Thirteen years is more than the maximum amount of time any one political party controls government in any of the world’s oldest democracies. Any more than that and you’re getting into suspicious territory of influence peddling, state corruption and graft, all of which abound in the 13 years of PT rule.
Exchanging power among political interests is actually a feature of stable democracies, not one-party rule.
You were chair of the board of Petrobras
Good God, Dilma, you were chair of the fucking board for 2003 to 2010. Fine, there has been no evidence that you were aware of the largest corruption scandal in history.
But again, you were chair of the fucking board! Even if you are innocent of a crime, you are guilty of gross incompetence. Have you no decency, woman?
You’re #2 in the Workers’ Party
In addition to being the chair of the board of the state oil firm at the heart of the biggest corruption scandal in history, you were the second-in-command (and later, first) of the political party which gained the most politically and financially as bribery and kickbacks funded PT politicians’ campaigns and lifestyles and showered state subsidies on corporations and other allies.
Again, even if you are innocent of corruption, you are guilty of gross incompetence. Have you no decency, woman?
Brazil’s economy is fucked thanks to you
Brazil is suffering its deepest recession in a generation (since 1981) as the economy shrank 3.8 percent last year and GDP forecast to shrink another 3.8 percent this year. Throw in 10 percent unemployment, 10 percent inflation and declining foreign investment and you have the PT economic legacy defined by the epic hangover after the spendthrift policies of the commodity boom.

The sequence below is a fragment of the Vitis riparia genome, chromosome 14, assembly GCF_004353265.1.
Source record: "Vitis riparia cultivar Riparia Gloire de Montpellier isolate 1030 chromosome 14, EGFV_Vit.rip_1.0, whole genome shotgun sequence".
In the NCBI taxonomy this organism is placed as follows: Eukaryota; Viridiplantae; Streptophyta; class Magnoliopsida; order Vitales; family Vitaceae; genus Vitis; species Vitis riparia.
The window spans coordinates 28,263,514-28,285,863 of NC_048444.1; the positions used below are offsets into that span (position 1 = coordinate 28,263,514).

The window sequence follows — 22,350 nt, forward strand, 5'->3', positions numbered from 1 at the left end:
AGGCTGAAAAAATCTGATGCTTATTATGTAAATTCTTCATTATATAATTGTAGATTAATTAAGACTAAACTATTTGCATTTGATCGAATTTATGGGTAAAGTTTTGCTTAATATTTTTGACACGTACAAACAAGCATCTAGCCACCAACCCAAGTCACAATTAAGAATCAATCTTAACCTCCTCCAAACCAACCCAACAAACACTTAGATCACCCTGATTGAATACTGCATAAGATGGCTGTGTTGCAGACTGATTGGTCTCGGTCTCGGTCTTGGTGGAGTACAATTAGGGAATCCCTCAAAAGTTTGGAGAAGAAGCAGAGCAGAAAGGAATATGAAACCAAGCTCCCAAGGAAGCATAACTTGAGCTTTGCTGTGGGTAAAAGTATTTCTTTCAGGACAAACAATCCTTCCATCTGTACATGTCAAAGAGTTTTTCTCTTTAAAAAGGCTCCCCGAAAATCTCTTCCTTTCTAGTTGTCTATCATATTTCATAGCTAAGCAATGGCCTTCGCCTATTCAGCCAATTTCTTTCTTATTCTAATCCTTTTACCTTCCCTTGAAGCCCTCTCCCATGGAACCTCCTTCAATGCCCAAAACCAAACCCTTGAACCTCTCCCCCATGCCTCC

Dilma played a leading role in managing Brazil’s economy and policies during the entire saga as mining and energy minister, chief of staff and president.
You appointed Lula your chief of staff
The icing on the cake was when Rousseff appointed former President Luiz Inacio Lula da Silva as her chief of staff, ostensibly to help broker consensus in congress for needed austerity cuts, but in reality to shield the former president from an advancing investigation into his take from the Petrobras game.
Lula’s appointment came the very day federal investigators intended to subpoena him for testimony, and Cabinet ministers are afforded immunity under Brazilian law. A judge later annulled his appointment, and he’ll likely be charged for corruption.
Latin America’s left is in serious need of some common decency. So this is dedicated to you, Dilma.
Lack of decency in the fall of Latin America’s Left
There is a serious lack of maturity and decency in many of the outgoing leftist governments in Latin America. Venezuela is, well, Venezuela. In Argentina, Cristina Fernandez de Kirchner “has appointed ambassadors and signed decrees that will drain federal coffers. Her political appointees refuse to resign. She has even antagonized her successor with stinging remarks at public appearances.” Bolivia’s Evo Morales jailed his mistress (a teenager when they were lovers) and mother of his lovechild for her role in an alleged influence-peddling scandal involving a Chinese firm that got $500 million in state contracts.
Ecuador’s Rafael Correa may be the only one who looks like he’ll simply bow out and retire. But there is speculation that even he won’t go quietly.
If I have to say something nice, check her out in this pic. Not bad?